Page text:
Philosophy

By on February 18, 2010

The first rule of Bad Moms Club is, you can totally talk about Bad Moms Club.

The second rule of Bad Moms Club is, you can totally talk about Bad Moms Club. You can totally talk about Bad Moms Club, because Bad Moms Club exists everywhere and always and the more we talk about it the more we can reclaim all that nonsense about there being such a thing as a universalizable Good Mom. And laugh about it. HARD.

Also, we don’t hit anybody. Ever. Because, you know, it is always better to use your words.

Mischief. Mayhem. Binkies.

We’re not nihilists. And we’re not revolutionaries, really. We’re just looking for a new standard for what it means to be a good parent – one that doesn’t have anything to do with owning the right stroller or losing the baby weight or getting our kids into the right Montessori preschool or knowing how to blend the perfect organic baby food or knowing whether ’tis nobler to be an attachment parenting parent or a free range parent or a helicopter parent or whatever kind of parent – yes, even a cooler-than-thou ‘bad parent’ – parent magazines are currently hyping. A standard that looks only to whether one’s kids are healthy and happy, within the bounds of what a parent can control. A standard that embraces laughter and good times, with or without liquor.

So, yeah. The celebration of bad is not a celebration of neglect. It’s a celebration of independence from the tyranny of ‘Good’-with-a-capital-G. It’s a rejection of the idea that there are – beyond the basic precepts of loving your kids and keeping them well in mind, body and spirit – right ways and wrong ways to parent. And if we have to be a bit mischievous and mayhemmy to get that point across, well, so be it. At least we’re not making soap out of your ass fat.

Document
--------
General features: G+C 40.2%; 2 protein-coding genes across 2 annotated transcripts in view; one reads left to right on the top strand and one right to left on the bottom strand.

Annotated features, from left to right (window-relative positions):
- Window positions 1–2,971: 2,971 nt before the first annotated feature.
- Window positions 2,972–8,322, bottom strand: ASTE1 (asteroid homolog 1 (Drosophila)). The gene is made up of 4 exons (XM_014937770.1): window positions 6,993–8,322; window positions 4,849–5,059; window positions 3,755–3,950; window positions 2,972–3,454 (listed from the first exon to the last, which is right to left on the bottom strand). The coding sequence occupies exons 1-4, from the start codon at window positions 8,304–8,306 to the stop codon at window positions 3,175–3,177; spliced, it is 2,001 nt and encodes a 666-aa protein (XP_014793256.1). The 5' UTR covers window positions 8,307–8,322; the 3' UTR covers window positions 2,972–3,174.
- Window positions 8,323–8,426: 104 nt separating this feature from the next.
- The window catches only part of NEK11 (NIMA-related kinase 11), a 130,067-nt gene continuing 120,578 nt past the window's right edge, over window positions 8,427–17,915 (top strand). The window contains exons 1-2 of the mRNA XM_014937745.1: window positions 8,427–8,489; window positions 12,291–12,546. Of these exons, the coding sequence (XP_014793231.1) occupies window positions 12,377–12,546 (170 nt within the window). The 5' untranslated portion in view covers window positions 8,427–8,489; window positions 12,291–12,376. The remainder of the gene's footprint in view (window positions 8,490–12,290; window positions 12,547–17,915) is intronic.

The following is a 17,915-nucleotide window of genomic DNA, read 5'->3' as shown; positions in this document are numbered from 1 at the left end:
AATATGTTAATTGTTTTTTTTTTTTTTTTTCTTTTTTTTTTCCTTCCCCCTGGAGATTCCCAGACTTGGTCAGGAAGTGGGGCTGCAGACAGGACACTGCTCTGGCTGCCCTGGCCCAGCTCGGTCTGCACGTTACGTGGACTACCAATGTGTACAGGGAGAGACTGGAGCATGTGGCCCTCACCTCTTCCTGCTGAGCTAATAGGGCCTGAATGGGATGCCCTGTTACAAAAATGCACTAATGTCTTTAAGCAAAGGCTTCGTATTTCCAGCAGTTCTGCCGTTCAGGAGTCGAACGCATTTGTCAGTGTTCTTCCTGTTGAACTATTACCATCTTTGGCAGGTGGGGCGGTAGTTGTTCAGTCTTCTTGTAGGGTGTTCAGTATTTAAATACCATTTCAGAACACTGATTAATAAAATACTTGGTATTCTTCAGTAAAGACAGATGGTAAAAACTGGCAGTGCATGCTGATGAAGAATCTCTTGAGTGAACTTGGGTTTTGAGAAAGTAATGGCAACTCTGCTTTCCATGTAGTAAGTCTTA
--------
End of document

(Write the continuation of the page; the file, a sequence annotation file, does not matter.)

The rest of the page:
Enlightened Slacking

If we do have a philosophy, it’s this: do parenting the easy way, and embrace everything that’s funny about it. Parenting is hard enough already; why make it harder? Take shortcuts! Slack! Do whatever it takes to take the edge off. Because, look: a frazzled parent is often an unhappy parent, and an unhappy parent is, well, an unhappy parent. You want happy kids, you need happy parents – they’ll probably even settle for happy-ish – and happy parents are happiest when they cut themselves some slack.

So, yeah. We say, slack, but slack well. Which means, basically, slack – cut corners, take shortcuts, skip the bullshit – in a way that serves you and your children. Slack in a way that’s mindful of the why and the how of slacking. Cut back on activities, but replace those activities with quality hanging out time. Let your kids watch TV, but watch it with them, and talk about it. Have banana splits for dinner, but make sure they’re heavy on the banana, light on the split. Teach music appreciation by watching Beyonce videos on YouTube. Teach humor appreciation by watching Beyonce spoof videos on YouTube. Let your kids dress themselves, because creativity is good. Don’t sweat the mismatched socks, so long as they’re clean, or sort of clean, mostly. Recycle by turning everything into a craft. Teach independence by letting your kids do those crafts themselves. Unless it’s a fun craft, then knock yourself out.

Cultivate the art of just hanging out. Cultivate the art of just hanging out while your kids do something productive. Remember that they learn by doing, and that you rest by not doing. Teach them that naps are really, really awesome, like, super awesome, as is laying in bed and reading and laying in bed and talking and laying in bed and plotting world domination and laying in bed and sleeping. Let your baby sleep with you if that’s easier; put them in a crib if it’s not; give them  a pacifier, or don’t, encourage a lovey-attachment, or don’t, swaddle them or don’t, rock them or don’t, set up a CD player with Amy Winehouse on repeat to sing them to sleep. Or don’t. Whatever helps you sleep at night, literally or figuratively.

Have fun. Get rest. Be happy. LAUGH (that’s what we’re here for.) Find like-minded parent-friends (we’ll try to give you that, too.) Don’t worry about being a good parent, because if you’re happy and rested and having fun, you already are.

And if some people want to call that bad – and they will – that’s their problem. If you’re like us, you know that bad is the new good.